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Changes 'to add colour and insight to audit reports'

ISCA event discusses today how proposals will apply in S'pore context
Wednesday, October 23, 2013 - 06:00
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Proposed changes in auditor reporting are expected to dramatically change the way external auditors reflect their opinions on companies' financial statements - PHOTO: SPH

[SINGAPORE] Proposed changes in auditor reporting are expected to dramatically change the way external auditors reflect their opinions on companies' financial statements.

Among the key proposals are the provision of more information on how audits are performed - a new section will highlight the key audit matters that came up during the audit - and the audit opinion will be placed right at the beginning of the audit report to increase its prominence.

The aim is to provide greater transparency on what goes into an audit and to increase the usefulness of the audit report to users, building on the standard one-page document most audit reports are these days.

The Exposure Draft (ED), Reporting on Audited Financial Statements: Proposed New and Revised International Standards on Auditing, was released earlier this year by the International Auditing and Assurance Standards Board (IAASB); comments are being invited from the public until Nov 22.

The ED is the result of IAASB-organised consultations, which were based on research on user perceptions of auditor reports; the ED also responds to constituent feedback in the light of the global financial crisis and European Commission proposals on audit reform.

Fua Qiu Lin, the manager, and Kang Wai Geat, the deputy head of Technical Standards Development and Advisory Department at the Institute of Singapore Chartered Accountants (ISCA), lauded the proposed changes as "an important development in global auditor communication" in a jointly written article in the latest issue of ISCA's publication, IS Chartered Accountant.

They said: "Firstly, the new disclosures would no doubt add more colour and insight to the current binary report, shedding more light on critical entity-specific audit matters which would be of interest to users. Matters which are currently communicated only between auditors and those charged with governance are now brought to the table and presented in a public report.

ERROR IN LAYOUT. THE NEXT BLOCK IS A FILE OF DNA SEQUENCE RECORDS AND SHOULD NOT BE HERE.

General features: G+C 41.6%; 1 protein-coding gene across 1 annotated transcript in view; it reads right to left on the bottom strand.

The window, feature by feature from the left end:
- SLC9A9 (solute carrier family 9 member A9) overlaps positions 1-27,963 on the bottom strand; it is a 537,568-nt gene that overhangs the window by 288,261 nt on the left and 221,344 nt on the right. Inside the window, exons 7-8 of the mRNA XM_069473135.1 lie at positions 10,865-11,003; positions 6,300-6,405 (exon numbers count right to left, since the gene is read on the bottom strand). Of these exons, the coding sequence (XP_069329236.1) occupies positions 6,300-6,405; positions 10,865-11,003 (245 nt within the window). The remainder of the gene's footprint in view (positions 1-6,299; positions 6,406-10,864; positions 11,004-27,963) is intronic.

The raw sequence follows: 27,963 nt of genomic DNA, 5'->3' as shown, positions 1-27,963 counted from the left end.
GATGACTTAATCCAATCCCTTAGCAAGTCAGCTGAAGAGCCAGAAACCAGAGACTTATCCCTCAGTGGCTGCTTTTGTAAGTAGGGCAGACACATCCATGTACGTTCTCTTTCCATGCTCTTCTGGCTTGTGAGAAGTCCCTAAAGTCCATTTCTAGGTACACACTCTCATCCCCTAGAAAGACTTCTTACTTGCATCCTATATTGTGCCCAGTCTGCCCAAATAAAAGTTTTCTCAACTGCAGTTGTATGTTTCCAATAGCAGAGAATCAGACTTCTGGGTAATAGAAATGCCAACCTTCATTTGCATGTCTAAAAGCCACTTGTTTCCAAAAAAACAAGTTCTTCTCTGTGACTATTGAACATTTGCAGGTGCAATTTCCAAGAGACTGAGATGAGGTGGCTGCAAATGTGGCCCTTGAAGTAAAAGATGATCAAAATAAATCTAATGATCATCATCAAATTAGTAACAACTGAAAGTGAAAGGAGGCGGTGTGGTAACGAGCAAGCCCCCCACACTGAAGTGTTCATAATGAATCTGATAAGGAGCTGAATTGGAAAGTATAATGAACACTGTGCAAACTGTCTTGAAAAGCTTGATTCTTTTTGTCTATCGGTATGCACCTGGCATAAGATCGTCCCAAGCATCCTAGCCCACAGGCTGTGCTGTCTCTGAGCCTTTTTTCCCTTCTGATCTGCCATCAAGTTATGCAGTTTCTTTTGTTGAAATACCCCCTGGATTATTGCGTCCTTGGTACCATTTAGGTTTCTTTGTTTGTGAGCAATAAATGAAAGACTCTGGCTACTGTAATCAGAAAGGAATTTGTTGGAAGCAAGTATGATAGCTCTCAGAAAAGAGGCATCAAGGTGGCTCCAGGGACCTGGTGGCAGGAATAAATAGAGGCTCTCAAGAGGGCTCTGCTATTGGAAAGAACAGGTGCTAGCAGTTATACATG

"Secondly, the requirements for more disclosures result in renewed focus of the auditor on the key matters to be reported, which may help to increase professional scepticism and thereby improve audit quality. Providing greater transparency about the audit also improves the perception and visibility of audit quality, perhaps 'repairing' the damage done to the audit profession in the light of corporate scandals, and increasing the confidence that users have in the audit and in the financial statements."

Having a new "key audit matters" section is one of the more significant proposals in the ED. The IAASB had originally asked for an "auditor commentary" to highlight matters "likely to be most important to users' understanding of the audited financial statements or the audit". But feedback indicated that such a commentary would be too subjective as the onus would be on the auditor to determine the issues to be highlighted.

In response, the ED suggests that key audit matters be determined through the following criteria:

  • Matters which had been communicated to those charged with governance, though not necessarily all matters discussed; and
  • Matters which required significant auditor attention, for example, valuations that involved significant measurement uncertainty.

This section must be included in the auditor's report for listed companies; for non-listed companies, its inclusion is up to the auditor unless required by law.

Another key proposal is a new section which will contain the auditor's conclusion on the appropriateness of management's use of the going concern basis of accounting - a move that will involve management to a greater extent on this issue. Currently, management is not required to state the company's going concern unless material uncertainties have been identified.

Ms Fua and Mr Kang wrote: "These changes may also bring about an improvement in the quality of financial reporting. Key audit matters are required to make reference to the corresponding management's disclosure in the financial statements, so that users understand the management's and the auditor's perspectives on those matters raised. This would no doubt result in greater focus on high-quality disclosures as management would now be more mindful of their assumptions used, figures presented and related disclosures.

"The enhanced auditor's report will also lead to a more robust dialogue between auditors, management and those charged with governance, particularly on the key audit matters that will be communicated."

How these proposals will apply in the Singapore context will be discussed by the profession and other stakeholders today at an event organised by ISCA.

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